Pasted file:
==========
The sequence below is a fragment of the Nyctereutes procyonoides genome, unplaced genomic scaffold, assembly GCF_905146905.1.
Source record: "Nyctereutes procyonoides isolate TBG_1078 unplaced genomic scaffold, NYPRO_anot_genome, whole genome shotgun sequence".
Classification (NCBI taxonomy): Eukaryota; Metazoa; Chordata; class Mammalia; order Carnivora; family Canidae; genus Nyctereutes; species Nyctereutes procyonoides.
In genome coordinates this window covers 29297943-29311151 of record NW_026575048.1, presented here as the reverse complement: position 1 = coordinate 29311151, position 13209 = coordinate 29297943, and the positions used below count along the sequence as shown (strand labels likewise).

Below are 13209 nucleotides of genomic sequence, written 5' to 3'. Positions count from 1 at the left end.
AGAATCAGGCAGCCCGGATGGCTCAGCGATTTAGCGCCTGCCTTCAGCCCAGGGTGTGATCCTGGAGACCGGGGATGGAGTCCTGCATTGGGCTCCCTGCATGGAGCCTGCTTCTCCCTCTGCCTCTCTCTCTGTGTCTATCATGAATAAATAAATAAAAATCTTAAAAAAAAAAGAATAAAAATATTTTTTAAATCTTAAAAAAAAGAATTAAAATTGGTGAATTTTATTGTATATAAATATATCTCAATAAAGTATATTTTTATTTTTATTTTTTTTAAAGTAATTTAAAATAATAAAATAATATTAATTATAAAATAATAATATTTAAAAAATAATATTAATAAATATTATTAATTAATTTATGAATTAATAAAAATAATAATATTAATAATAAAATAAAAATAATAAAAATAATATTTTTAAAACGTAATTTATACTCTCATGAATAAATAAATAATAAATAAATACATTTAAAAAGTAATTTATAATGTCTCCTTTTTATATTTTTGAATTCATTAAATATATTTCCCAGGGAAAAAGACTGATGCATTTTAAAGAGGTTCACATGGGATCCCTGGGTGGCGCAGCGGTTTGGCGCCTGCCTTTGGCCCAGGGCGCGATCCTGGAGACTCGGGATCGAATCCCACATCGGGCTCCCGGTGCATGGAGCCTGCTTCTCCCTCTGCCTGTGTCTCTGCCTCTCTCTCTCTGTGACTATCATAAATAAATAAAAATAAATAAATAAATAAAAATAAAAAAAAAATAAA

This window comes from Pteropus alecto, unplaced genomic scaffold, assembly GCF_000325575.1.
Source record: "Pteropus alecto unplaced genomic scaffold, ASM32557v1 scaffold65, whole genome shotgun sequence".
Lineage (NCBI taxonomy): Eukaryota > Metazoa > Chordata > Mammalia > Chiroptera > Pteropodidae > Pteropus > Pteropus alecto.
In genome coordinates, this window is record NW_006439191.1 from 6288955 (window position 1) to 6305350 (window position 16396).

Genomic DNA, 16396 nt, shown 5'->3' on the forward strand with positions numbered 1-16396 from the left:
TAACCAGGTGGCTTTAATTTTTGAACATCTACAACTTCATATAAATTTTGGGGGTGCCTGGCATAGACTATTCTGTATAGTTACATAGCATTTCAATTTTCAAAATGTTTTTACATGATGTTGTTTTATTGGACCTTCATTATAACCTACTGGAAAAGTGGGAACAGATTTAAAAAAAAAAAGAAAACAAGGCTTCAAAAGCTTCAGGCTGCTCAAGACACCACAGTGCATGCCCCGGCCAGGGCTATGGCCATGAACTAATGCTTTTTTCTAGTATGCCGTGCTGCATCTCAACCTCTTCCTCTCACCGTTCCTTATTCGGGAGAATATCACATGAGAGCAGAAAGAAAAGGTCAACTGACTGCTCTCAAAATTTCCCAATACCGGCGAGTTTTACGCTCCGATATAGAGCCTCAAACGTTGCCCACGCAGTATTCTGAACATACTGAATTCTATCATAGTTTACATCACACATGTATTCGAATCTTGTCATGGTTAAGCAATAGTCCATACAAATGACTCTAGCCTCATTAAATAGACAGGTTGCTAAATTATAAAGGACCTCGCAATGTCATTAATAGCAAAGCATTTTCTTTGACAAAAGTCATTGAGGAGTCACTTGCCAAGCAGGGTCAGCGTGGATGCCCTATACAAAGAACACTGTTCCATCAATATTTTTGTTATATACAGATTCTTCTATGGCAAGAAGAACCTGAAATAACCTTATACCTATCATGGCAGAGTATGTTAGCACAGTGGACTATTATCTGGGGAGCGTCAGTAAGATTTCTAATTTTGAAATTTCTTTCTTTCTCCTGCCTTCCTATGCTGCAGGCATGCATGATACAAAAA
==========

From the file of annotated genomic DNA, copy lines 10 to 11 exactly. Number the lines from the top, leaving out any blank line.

In genome coordinates, this window is record NW_006439191.1 from 6288955 (window position 1) to 6305350 (window position 16396).

Genomic DNA, 16396 nt, shown 5'->3' on the forward strand with positions numbered 1-16396 from the left: